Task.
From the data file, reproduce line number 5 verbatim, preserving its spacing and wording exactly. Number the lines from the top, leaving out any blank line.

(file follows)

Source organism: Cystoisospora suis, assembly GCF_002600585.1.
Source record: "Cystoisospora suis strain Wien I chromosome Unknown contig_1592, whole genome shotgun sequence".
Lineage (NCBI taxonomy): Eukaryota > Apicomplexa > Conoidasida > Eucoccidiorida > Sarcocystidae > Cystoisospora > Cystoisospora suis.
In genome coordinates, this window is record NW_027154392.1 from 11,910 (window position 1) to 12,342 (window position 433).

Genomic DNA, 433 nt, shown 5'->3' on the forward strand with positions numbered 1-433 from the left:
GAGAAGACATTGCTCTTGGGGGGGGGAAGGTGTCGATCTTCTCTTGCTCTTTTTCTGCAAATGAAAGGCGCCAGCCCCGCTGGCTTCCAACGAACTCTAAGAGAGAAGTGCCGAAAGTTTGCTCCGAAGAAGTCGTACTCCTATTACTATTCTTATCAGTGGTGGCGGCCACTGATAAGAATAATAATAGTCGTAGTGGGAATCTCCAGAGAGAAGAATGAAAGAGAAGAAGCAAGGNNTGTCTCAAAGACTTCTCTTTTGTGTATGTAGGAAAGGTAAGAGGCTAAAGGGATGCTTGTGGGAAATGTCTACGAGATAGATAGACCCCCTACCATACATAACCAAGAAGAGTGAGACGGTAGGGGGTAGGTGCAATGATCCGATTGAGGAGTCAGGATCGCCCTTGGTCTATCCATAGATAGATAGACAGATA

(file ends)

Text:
Genomic DNA, 433 nt, shown 5'->3' on the forward strand with positions numbered 1-433 from the left: